Branding Power & Unpopularity
Publisher’s Note: It wasn’t until we were halfway into the project that Jared, Todd, another key member of the project team, and I decided that A Lie of Reinvention would be a perfect counter-title to Marable’s A Life of Reinvention. We also agreed that our title would speak directly to the numerous problems that critics have identified with Marable’s book, which included excessive use of innuendo, glaring omissions, questionable sourcing, undocumented speculation, misdirected conclusions, and an unexplained and inexcusable lack of key primary sources, such as Malcolm’s wife and other family members. We believed, and still believe, the product of these many flaws is the lie, to which the work of Jared, Todd, and the other contributors provided a necessary correction. I am glad that they accepted my invitation to write for the BCP blog and appreciate their perspective on the book now and when it was first published.
A Lie of Reinvention: Correcting Manning Marable’s Malcolm X was a milestone for us precisely because we understood the magnitude of the project and how important Malcolm X is to Black people, the African diaspora, and to good people struggling all over the world. We also understood what we were involved in: a heavy critique of one of the leading scholars in Africana studies, movement circles and beyond. We are talking about Manning Marable.
Understanding the waters into which we tread would be a bit treacherous, and also being clear that our unpopular critiques were sound, did not entirely prepare us for the emotional responses we initially received. Even before Paul Coates approached us to do this book, our radio work and some online commentary seemed to create, for us anyway, a firestorm. Our criticisms of Marable’s book, the work attributed to him not the man himself, were met mostly with vague responses focused more on our credentials than the substance of our arguments. “Who are you two to attack Manning Marable? And how dare you speak about the dead that way?”
As can often be the casefor prominent figures like Malcolm X and Manning Marable, the reaction to our criticism has been mostly to ignore or dismiss us largely in defense of a friend or, more specifically, a brand. To be seen publicly criticizing Manning Marable, particularly as was the case with much of our book, because his text was rife with poor scholarship and horrid interpretations of Malcolm’s politics, was not something many were willing to do. But worse have been those who have continued to be outspoken defenders of Marable’s book by simply attacking ours without offering specific critiques of our work or inviting us to participate in open debate. In fact, as we note, they often refused to engage us publicly while pretending to defend both Malcolm and Marable’s roles as community men willing themselves to debate vigorously.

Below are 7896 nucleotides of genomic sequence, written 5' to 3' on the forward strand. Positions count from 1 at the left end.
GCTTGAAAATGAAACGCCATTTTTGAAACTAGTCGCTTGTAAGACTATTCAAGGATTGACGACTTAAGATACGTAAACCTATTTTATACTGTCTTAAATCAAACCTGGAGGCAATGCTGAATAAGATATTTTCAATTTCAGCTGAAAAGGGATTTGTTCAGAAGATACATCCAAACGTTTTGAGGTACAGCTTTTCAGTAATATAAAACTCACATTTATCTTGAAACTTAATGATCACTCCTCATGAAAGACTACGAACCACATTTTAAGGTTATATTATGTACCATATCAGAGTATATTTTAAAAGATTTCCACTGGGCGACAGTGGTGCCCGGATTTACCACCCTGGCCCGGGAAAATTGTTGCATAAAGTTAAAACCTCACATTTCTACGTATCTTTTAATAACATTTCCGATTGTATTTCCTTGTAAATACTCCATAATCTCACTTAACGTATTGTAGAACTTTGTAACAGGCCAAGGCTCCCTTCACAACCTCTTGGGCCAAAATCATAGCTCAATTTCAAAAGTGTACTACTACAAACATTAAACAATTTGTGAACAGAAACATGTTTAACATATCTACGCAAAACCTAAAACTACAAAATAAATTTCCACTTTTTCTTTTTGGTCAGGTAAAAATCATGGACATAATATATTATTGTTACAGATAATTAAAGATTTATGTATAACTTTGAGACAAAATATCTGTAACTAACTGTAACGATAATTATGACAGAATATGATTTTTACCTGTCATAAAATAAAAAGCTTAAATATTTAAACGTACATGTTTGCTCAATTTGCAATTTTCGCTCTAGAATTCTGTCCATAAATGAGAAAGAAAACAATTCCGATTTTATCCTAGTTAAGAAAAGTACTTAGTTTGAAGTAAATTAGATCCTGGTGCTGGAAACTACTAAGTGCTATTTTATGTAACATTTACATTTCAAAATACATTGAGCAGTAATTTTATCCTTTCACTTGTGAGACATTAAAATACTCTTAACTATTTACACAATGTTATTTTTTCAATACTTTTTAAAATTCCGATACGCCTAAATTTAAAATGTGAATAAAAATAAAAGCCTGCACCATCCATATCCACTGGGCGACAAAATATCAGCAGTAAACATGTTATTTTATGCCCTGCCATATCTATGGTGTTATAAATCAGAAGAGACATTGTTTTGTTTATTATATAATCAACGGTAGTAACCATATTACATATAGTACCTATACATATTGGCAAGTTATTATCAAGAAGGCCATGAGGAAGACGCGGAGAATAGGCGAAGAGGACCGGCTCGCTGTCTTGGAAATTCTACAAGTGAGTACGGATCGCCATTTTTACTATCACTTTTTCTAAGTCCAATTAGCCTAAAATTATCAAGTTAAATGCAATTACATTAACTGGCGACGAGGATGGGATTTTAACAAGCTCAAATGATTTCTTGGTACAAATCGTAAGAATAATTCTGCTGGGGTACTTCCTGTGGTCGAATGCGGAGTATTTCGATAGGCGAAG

However, we have felt in some ways vindicated by the response or lack thereof. Ours is a collective work addressing the concerns of a community and set of ideas for whom and with which Malcolm X worked and continues to symbolize. Our book is still in print five years later and used in college classrooms. We would like readers to read the entire book, instead of judging it on the title, introduction, and conclusion. We have many fine scholars who did great work here, and they and their analyses should be recognized.
Some are not fond of what we said and how we said it, as many were not fond of Malcolm himself when he was alive. What was said still stings, because it is still true. We see that very much as being In The Tradition. Malcolm taught us to think for ourselves. We thank Black Classic Press for the opportunity to do just that, and we hope you enjoy thinking with us.
JARED A. BALL, PH.D., is a father and husband. After that he is a multimedia radio and television host, producer and journalist. Ball is also a founder of “mixtape radio” and “mixtape journalism” about which he wrote I MiX What I Like: A MiXtape Manifesto (AK Press, 2011) and is co-editor of A Lie of Reinvention: Correcting Manning Marable’s Malcolm X (Black Classic Press, 2012). Ball is an associate professor of communication studies at Morgan State University and can be found online at IMIXWHATILIKE.ORG.TODD
STEVEN BURROUGHS, PH.D., is an independent researcher and writer based in Hyattsville, Maryland. He has taught at Howard University and Morgan State University. A professional journalist since 1985, he has written for The Source, ColorLines, Black Issues Book Review and The Crisis magazines,websites, such as BlackAmericaWeb.com and TheRoot.com,and newspapers, such asThe New York Amsterdam News, and the (Newark, N.J.) Star-Ledger. He is currently co-writing a book, with Wayne J. Dawkins, on Freedomways magazine.